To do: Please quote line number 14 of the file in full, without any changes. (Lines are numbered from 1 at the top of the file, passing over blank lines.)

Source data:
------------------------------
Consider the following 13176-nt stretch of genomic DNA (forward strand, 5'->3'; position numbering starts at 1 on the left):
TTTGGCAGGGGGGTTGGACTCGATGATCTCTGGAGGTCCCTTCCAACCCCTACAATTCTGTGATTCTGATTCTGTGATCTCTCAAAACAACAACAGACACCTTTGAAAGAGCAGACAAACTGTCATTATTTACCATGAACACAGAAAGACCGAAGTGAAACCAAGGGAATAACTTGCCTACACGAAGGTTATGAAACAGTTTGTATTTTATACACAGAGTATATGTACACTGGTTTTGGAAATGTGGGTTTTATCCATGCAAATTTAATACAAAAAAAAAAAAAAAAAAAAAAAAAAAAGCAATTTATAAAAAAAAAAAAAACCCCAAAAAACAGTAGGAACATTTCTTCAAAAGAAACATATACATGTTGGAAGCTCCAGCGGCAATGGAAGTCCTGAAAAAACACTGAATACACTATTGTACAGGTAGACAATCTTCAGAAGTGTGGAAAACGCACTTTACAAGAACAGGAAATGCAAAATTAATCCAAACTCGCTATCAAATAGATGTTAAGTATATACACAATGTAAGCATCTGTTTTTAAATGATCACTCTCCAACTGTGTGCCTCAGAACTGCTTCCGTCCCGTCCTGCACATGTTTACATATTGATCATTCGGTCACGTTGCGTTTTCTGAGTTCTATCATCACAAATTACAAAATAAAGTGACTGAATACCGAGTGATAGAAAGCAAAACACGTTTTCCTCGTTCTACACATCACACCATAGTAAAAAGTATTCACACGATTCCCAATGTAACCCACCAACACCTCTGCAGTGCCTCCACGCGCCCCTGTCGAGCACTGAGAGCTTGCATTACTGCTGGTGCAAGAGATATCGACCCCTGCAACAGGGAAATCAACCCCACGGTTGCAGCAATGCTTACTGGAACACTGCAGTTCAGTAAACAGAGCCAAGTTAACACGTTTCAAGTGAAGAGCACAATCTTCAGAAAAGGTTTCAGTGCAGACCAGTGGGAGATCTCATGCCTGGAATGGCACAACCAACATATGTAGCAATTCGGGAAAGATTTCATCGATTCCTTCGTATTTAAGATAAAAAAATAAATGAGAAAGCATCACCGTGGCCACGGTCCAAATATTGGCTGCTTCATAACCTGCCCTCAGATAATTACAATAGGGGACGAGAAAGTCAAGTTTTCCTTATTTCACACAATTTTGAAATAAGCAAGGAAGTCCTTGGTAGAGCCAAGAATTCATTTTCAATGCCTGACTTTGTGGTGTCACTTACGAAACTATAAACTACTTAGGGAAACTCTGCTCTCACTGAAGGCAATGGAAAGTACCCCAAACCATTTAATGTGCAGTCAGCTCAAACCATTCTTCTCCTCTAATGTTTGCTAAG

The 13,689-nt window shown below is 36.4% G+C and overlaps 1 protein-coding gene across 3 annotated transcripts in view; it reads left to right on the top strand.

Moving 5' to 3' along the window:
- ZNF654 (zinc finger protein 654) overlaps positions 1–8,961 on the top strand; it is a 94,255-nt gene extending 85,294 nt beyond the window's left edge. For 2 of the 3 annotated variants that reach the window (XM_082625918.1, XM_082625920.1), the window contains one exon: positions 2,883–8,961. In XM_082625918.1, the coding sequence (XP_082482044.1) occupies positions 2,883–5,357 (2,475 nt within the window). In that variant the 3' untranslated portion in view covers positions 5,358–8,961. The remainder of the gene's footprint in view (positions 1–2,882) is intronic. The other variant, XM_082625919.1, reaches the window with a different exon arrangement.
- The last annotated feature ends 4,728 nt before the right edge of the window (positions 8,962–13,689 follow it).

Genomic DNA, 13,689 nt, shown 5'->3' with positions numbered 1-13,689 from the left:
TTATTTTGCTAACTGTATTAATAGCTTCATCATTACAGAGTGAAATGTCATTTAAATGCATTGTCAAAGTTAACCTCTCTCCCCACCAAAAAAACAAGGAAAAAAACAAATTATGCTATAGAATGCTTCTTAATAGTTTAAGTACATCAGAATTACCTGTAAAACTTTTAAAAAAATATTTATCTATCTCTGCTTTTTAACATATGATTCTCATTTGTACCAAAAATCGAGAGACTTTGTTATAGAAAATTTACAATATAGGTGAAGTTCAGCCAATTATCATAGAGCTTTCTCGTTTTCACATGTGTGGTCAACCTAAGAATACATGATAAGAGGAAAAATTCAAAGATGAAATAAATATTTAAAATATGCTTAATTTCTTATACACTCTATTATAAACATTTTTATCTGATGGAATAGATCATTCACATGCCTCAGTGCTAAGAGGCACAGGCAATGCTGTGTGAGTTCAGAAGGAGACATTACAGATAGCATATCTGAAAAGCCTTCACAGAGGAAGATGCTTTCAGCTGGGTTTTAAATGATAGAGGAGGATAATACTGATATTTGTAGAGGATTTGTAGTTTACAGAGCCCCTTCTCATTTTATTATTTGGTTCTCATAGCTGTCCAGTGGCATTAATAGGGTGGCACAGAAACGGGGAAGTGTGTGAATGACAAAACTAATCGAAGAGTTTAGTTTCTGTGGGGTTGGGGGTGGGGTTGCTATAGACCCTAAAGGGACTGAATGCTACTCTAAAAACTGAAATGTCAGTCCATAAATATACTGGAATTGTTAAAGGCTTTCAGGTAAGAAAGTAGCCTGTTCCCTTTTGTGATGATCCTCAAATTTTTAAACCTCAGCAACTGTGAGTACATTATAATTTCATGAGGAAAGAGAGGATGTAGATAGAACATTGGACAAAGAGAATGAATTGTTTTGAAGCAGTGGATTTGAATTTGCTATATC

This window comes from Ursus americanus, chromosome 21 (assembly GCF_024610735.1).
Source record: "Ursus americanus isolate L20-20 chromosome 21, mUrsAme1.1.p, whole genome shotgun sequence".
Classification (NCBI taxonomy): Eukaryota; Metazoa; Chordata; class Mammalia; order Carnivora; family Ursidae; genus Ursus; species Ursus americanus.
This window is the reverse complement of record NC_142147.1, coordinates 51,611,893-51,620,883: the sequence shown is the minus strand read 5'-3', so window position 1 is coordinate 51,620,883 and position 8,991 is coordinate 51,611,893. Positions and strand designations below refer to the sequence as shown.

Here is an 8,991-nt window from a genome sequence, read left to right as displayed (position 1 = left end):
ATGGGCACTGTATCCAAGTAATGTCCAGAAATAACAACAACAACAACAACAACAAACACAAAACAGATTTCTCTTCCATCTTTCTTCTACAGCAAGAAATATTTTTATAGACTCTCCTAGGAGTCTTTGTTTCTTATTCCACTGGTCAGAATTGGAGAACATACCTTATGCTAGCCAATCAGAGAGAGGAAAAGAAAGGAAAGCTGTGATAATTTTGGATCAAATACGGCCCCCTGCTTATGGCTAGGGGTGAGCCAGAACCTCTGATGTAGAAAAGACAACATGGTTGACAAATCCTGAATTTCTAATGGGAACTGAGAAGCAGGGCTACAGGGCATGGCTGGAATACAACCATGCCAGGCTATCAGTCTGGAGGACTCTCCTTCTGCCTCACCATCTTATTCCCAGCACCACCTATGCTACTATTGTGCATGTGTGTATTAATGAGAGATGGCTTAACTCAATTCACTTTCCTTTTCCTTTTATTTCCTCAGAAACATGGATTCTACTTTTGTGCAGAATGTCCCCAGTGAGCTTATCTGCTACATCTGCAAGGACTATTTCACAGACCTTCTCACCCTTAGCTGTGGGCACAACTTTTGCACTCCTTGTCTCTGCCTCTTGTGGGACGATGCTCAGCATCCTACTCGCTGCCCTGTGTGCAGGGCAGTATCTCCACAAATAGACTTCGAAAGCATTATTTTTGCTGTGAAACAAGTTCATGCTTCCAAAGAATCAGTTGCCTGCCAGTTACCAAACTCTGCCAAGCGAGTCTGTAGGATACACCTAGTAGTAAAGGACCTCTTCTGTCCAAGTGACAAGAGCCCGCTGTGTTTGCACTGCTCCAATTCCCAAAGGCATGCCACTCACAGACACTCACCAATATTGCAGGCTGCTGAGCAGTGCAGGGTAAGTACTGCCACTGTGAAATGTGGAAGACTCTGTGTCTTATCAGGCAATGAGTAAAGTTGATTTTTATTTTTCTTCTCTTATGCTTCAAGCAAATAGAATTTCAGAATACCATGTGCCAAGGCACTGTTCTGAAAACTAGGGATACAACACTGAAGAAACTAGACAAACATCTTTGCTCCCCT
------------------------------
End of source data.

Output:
ATGGGCACTGTATCCAAGTAATGTCCAGAAATAACAACAACAACAACAACAACAAACACAAAACAGATTTCTCTTCCATCTTTCTTCTACAGCAAGAAATATTTTTATAGACTCTCCTAGGAGTCTTTGTTTCTTATTCCACTGGTCAGAATTGGAGAACATACCTTATGCTAGCCAATCAGAGAGAGGAAAAGAAAGGAAAGCTGTGATAATTTTGGATCAAATACGGCCCCCTGCTTATGGCTAGGGGTGAGCCAGAACCTCTGATGTAGAAAAGACAACATGGTTGACAAATCCTGAATTTCTAATGGGAACTGAGAAGCAGGGCTACAGGGCATGGCTGGAATACAACCATGCCAGGCTATCAGTCTGGAGGACTCTCCTTCTGCCTCACCATCTTATTCCCAGCACCACCTATGCTACTATTGTGCATGTGTGTATTAATGAGAGATGGCTTAACTCAATTCACTTTCCTTTTCCTTTTATTTCCTCAGAAACATGGATTCTACTTTTGTGCAGAATGTCCCCAGTGAGCTTATCTGCTACATCTGCAAGGACTATTTCACAGACCTTCTCACCCTTAGCTGTGGGCACAACTTTTGCACTCCTTGTCTCTGCCTCTTGTGGGACGATGCTCAGCATCCTACTCGCTGCCCTGTGTGCAGGGCAGTATCTCCACAAATAGACTTCGAAAGCATTATTTTTGCTGTGAAACAAGTTCATGCTTCCAAAGAATCAGTTGCCTGCCAGTTACCAAACTCTGCCAAGCGAGTCTGTAGGATACACCTAGTAGTAAAGGACCTCTTCTGTCCAAGTGACAAGAGCCCGCTGTGTTTGCACTGCTCCAATTCCCAAAGGCATGCCACTCACAGACACTCACCAATATTGCAGGCTGCTGAGCAGTGCAGGGTAAGTACTGCCACTGTGAAATGTGGAAGACTCTGTGTCTTATCAGGCAATGAGTAAAGTTGATTTTTATTTTTCTTCTCTTATGCTTCAAGCAAATAGAATTTCAGAATACCATGTGCCAAGGCACTGTTCTGAAAACTAGGGATACAACACTGAAGAAACTAGACAAACATCTTTGCTCCCCT